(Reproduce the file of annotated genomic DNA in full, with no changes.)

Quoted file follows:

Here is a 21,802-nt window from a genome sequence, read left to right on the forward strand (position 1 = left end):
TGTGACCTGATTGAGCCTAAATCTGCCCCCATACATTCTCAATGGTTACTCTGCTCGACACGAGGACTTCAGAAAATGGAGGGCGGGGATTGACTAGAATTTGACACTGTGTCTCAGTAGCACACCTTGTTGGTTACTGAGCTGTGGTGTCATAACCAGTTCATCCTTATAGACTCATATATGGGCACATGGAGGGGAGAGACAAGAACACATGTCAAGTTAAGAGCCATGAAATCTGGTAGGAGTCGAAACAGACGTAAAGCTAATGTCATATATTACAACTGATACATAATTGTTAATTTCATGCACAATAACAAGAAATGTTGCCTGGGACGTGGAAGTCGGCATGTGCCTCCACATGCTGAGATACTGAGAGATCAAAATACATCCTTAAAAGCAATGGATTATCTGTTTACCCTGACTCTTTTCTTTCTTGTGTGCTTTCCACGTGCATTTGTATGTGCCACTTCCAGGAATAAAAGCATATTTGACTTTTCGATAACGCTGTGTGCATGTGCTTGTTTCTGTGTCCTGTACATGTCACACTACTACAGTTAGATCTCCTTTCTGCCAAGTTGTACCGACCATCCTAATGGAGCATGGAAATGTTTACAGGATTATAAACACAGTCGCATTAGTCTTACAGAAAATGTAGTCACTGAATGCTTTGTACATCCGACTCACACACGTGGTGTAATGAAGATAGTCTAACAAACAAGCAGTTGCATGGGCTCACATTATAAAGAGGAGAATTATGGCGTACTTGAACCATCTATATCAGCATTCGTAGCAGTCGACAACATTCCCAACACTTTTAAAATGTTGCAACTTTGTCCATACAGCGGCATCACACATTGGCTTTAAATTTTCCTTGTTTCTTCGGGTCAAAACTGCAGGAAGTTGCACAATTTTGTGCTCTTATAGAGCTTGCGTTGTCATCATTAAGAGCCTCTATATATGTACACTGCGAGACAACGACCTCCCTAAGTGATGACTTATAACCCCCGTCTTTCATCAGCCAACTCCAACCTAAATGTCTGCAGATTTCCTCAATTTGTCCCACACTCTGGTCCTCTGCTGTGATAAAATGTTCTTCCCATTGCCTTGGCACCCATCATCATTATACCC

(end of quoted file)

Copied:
Here is a 21,802-nt window from a genome sequence, read left to right on the forward strand (position 1 = left end):
TGTGACCTGATTGAGCCTAAATCTGCCCCCATACATTCTCAATGGTTACTCTGCTCGACACGAGGACTTCAGAAAATGGAGGGCGGGGATTGACTAGAATTTGACACTGTGTCTCAGTAGCACACCTTGTTGGTTACTGAGCTGTGGTGTCATAACCAGTTCATCCTTATAGACTCATATATGGGCACATGGAGGGGAGAGACAAGAACACATGTCAAGTTAAGAGCCATGAAATCTGGTAGGAGTCGAAACAGACGTAAAGCTAATGTCATATATTACAACTGATACATAATTGTTAATTTCATGCACAATAACAAGAAATGTTGCCTGGGACGTGGAAGTCGGCATGTGCCTCCACATGCTGAGATACTGAGAGATCAAAATACATCCTTAAAAGCAATGGATTATCTGTTTACCCTGACTCTTTTCTTTCTTGTGTGCTTTCCACGTGCATTTGTATGTGCCACTTCCAGGAATAAAAGCATATTTGACTTTTCGATAACGCTGTGTGCATGTGCTTGTTTCTGTGTCCTGTACATGTCACACTACTACAGTTAGATCTCCTTTCTGCCAAGTTGTACCGACCATCCTAATGGAGCATGGAAATGTTTACAGGATTATAAACACAGTCGCATTAGTCTTACAGAAAATGTAGTCACTGAATGCTTTGTACATCCGACTCACACACGTGGTGTAATGAAGATAGTCTAACAAACAAGCAGTTGCATGGGCTCACATTATAAAGAGGAGAATTATGGCGTACTTGAACCATCTATATCAGCATTCGTAGCAGTCGACAACATTCCCAACACTTTTAAAATGTTGCAACTTTGTCCATACAGCGGCATCACACATTGGCTTTAAATTTTCCTTGTTTCTTCGGGTCAAAACTGCAGGAAGTTGCACAATTTTGTGCTCTTATAGAGCTTGCGTTGTCATCATTAAGAGCCTCTATATATGTACACTGCGAGACAACGACCTCCCTAAGTGATGACTTATAACCCCCGTCTTTCATCAGCCAACTCCAACCTAAATGTCTGCAGATTTCCTCAATTTGTCCCACACTCTGGTCCTCTGCTGTGATAAAATGTTCTTCCCATTGCCTTGGCACCCATCATCATTATACCC